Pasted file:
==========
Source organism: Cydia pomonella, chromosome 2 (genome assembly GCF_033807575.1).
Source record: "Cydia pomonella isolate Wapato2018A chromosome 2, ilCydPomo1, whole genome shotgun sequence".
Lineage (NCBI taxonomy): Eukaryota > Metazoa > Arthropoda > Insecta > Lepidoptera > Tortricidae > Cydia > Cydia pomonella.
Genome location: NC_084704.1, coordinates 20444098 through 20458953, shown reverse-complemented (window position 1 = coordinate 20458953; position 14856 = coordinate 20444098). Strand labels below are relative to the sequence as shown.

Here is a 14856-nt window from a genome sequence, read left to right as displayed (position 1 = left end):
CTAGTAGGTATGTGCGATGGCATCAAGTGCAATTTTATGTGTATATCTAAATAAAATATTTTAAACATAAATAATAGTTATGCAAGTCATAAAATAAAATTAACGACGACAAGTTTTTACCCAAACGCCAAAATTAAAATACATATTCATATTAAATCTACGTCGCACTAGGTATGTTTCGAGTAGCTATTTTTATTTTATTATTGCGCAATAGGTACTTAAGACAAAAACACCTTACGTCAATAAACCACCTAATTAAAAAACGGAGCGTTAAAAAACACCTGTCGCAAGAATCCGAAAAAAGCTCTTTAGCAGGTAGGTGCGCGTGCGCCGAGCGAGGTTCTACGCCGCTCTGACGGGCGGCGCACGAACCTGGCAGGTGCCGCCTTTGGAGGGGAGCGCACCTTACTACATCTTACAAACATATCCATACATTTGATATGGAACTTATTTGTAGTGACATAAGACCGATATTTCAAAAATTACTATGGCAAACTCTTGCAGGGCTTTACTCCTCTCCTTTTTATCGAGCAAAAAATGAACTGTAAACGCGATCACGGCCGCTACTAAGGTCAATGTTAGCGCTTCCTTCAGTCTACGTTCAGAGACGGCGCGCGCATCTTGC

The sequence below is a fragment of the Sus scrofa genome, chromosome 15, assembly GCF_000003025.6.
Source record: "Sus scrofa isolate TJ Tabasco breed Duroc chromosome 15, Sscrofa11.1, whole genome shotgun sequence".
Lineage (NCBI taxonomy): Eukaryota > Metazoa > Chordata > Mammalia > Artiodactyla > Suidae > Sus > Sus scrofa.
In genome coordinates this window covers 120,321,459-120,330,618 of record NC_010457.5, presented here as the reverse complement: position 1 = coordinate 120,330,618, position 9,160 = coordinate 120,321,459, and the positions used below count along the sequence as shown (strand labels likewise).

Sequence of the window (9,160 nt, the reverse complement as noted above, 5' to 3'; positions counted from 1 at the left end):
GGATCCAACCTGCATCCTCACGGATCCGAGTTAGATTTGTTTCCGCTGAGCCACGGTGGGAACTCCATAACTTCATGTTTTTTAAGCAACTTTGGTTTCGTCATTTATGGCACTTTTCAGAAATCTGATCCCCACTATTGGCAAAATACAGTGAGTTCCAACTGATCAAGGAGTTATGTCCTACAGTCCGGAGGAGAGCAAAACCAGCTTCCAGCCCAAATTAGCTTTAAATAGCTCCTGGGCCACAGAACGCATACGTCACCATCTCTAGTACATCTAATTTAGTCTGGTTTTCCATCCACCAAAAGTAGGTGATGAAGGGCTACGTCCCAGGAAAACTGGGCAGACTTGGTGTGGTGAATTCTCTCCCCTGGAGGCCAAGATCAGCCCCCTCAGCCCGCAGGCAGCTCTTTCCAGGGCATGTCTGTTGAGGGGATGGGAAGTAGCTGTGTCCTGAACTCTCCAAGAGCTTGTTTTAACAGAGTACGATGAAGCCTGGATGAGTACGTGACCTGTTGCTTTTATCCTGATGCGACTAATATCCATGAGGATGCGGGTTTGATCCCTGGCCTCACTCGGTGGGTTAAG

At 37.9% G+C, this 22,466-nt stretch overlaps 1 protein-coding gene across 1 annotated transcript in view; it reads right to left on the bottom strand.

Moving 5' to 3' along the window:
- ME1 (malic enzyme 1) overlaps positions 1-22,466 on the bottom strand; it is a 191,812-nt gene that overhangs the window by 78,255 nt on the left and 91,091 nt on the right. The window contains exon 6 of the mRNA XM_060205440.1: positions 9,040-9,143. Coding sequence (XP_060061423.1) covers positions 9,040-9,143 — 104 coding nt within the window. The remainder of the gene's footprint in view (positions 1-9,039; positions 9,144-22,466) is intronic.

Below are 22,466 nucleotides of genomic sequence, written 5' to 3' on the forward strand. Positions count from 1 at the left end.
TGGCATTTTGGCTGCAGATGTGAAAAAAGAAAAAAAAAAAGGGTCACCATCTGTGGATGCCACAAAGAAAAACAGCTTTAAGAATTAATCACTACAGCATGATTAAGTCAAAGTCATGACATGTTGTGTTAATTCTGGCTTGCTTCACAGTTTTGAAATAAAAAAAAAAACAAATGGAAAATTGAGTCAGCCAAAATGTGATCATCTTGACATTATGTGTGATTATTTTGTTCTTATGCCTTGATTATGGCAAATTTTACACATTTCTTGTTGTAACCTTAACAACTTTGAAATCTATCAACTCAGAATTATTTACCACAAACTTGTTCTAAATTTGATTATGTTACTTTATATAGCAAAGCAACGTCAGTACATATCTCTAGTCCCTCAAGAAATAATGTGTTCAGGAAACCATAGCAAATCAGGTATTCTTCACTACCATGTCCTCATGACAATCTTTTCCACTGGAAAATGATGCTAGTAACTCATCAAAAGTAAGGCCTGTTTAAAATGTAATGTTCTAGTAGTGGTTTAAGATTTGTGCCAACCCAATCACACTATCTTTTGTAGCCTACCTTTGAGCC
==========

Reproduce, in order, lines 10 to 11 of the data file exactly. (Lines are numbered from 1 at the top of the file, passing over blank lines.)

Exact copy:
In genome coordinates this window covers 120,321,459-120,330,618 of record NC_010457.5, presented here as the reverse complement: position 1 = coordinate 120,330,618, position 9,160 = coordinate 120,321,459, and the positions used below count along the sequence as shown (strand labels likewise).

Sequence of the window (9,160 nt, the reverse complement as noted above, 5' to 3'; positions counted from 1 at the left end):